Creating ‘Us’ on the Pitch: Identity Politics in Hong Kong Football

from SCMP

from SCMP

The Hong Kong national football team will play their ‘big brother/Darth Vader’, PR China, on Tuesday 17th, in what is billed as the most important match for Hong Kong in decades.

After the improbable draw in Shenzhen last September, subsequent hard-fought victories away in Bhutan and Maldives has kept the team in contention for a place in Russia 2018 and, perhaps more realistically, a return to the Asian Cup in UAE in 2019. The valiant performance of team Hong Kong has greatly impressed Hong Kongers to the extent that local football has unexpectedly become the talk of the town: interest has surged and it is widely assumed that the red flag (signalling a full house) will be raised for the contest in Mong Kok on Tuesday.

As things usually are these days between Hong Kong and China, this highly-anticipated matchup cannot escape controversy. Hong Kongers were not best pleased with the Chinese FA’s (supposedly) light-hearted attempt at distinguishing the ‘black-skinned, yellow-skinned and white-skinned’ Hong Kong players; while those north of the Shenzhen river were aggrieved by the booing of some Hong Kong fans over the March of the Volunteers, the national anthem for both countries.

It is often suggested that sports and politics should not mix. However, this notion remains romantic ideal and ignores the political relevance and resonance of a representative team. Simply put, political reasons often provide the main impetus of support for such a team, if not its entire purpose of existence. Despite a reasonable chance of qualification, it is fair to suggest the recent surge of identification and popularity with team Hong Kong was driven by the growing unease between Hong Kong and China. Indeed, this is a recurring event: throughout Hong Kong history, representation in football has shaped and redefined the city’s identity and psyche.

Much like elsewhere, football first appeared in the shores of Hong Kong on the decks of the British Royal Navy and the Artillery Corps but significantly earlier than the rest of East Asia. This gave the city a head start in its development: Hong Kong boasts the oldest existing football club (HKFC, founded 1886), knock-out cup (Senior Shield, 1896) and league (1908) competition in Asia. At its advent, football was an exclusively British affair with the Chinese barred from playing; this changed in 1904 with the creation of what would become South China AA. Intended to ditch the notion of the Chinese as ‘East Asia’s sick man’, the team united the Chinese population and regularly challenged for dominance over the British teams. It was eventually accepted into league football in 1917 and began its journey to become by far the most decorated Hong Kong club with its first title in 1922.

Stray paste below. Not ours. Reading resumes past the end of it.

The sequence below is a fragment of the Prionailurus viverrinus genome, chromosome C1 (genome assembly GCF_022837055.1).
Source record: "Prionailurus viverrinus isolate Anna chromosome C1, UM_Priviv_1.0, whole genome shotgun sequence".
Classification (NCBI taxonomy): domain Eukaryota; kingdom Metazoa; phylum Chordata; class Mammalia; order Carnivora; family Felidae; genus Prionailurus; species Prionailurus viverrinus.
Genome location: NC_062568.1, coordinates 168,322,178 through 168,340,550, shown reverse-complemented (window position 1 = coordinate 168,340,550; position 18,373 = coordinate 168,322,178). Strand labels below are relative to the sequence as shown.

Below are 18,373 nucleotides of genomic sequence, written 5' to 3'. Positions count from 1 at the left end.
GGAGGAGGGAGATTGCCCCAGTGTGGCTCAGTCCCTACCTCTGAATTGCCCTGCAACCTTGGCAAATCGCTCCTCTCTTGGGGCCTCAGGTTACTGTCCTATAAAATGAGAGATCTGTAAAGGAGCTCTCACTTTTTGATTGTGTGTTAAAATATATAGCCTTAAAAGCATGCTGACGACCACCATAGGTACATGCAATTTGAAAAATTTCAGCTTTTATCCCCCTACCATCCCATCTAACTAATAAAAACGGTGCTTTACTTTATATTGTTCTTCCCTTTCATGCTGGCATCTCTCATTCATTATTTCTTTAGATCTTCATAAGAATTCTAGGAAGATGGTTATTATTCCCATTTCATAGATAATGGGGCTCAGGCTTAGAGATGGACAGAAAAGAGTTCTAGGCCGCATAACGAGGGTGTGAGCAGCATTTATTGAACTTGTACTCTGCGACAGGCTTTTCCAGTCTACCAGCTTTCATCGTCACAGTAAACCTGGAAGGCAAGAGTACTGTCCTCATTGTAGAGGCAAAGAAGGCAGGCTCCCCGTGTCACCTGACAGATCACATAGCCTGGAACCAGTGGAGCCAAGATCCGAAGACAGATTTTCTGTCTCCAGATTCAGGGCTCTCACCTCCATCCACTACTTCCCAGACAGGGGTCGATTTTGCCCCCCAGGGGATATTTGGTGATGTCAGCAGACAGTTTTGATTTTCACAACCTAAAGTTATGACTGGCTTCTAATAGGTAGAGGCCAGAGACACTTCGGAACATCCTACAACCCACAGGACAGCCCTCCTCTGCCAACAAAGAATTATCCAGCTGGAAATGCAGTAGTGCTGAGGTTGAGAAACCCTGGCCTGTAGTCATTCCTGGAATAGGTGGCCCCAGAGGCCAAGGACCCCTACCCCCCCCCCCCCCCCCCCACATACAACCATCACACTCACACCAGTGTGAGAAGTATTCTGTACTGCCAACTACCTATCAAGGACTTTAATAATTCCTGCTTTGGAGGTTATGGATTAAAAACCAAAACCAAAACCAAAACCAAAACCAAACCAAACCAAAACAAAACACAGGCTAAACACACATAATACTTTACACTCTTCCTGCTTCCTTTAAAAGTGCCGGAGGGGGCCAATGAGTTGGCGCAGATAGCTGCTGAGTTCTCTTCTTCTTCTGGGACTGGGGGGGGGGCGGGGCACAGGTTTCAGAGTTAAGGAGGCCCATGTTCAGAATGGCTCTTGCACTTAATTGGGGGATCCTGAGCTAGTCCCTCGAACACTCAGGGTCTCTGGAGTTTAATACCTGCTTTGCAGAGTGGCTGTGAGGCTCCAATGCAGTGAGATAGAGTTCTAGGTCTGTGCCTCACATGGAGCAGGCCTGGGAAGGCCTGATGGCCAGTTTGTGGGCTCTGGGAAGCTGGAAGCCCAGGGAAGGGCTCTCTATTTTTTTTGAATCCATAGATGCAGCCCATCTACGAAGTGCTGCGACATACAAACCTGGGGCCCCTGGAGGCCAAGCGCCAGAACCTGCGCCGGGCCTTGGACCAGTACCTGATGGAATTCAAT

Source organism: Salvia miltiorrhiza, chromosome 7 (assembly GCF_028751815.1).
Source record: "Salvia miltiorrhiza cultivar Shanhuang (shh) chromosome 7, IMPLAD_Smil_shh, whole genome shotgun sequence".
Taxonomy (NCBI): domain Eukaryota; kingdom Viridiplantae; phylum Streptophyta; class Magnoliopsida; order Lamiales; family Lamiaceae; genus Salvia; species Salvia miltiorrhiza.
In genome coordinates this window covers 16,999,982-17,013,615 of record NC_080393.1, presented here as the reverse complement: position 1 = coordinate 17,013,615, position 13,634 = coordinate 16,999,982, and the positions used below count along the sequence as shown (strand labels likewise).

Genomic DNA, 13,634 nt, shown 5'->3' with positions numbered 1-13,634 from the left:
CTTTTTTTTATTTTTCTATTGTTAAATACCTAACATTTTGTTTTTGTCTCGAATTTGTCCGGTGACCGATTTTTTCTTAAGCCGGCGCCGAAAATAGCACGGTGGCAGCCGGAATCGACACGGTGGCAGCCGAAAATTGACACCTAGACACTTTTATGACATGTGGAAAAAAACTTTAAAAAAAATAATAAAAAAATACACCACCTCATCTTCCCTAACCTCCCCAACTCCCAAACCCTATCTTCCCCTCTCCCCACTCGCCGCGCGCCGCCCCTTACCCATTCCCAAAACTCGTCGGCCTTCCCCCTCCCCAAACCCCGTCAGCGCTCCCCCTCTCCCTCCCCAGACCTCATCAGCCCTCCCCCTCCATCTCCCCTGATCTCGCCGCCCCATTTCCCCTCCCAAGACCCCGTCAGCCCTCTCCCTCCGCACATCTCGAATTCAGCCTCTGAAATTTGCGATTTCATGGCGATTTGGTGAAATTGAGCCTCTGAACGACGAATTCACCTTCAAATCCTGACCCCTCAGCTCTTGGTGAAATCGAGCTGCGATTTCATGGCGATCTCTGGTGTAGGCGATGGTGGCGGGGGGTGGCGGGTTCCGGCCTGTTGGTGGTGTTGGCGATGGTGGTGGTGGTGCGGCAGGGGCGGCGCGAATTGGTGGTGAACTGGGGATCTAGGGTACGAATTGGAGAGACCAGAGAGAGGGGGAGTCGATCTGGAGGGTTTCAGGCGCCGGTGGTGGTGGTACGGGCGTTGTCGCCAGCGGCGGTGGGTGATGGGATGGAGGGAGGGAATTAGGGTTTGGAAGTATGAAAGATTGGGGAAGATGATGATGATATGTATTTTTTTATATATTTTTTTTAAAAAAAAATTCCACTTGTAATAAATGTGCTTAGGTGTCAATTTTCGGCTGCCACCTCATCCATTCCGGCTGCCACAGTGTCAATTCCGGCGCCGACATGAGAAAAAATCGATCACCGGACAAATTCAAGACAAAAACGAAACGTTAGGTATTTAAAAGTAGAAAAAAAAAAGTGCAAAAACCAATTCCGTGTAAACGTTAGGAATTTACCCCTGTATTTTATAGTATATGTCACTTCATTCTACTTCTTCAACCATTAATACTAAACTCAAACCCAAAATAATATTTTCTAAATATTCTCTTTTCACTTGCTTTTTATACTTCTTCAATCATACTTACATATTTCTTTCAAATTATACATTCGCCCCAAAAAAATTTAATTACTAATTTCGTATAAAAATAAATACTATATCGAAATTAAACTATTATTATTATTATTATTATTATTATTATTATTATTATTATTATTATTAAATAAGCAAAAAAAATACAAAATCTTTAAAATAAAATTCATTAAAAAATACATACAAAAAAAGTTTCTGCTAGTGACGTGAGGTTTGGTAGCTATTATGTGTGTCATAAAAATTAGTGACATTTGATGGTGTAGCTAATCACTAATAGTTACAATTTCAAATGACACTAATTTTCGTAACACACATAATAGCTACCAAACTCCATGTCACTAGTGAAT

Meanwhile, the clamour for a Chinese team grew beyond the city limits: in 1910, missionaries organised (what was recognised later as) the first All-China Games and asked southern China to send a football team. Being decades ahead of its mainland counterparts, a Hong Kong team took the place and duly won the tournament, thus ushering a sixty-year tradition of HK players representing the Chinese national team. It would go on to win the Far Eastern Championship, a precursor to the Asian Games, a record six times in a row, cementing Hong Kong’s position as the kings of football in Asia. Chinese nationalism and the desire to represent the nation in the Olympics has propelled many Hong Kong players to appear for China instead of Hong Kong and the trend continued even after 1949. The best of what the Hong Kong football could offer, including Cheung Chi Doy, the first and to date only, HK-born player to appear and score in a European top flight (for Blackpool in 1961), all pledged their allegiance to the Republic of China and was instrumental in the two Asian Games wins in the 1950s*. In the first half of the 20th century, Hong Kong looked the Chinese nation and the footballers followed.

from Coconuts HK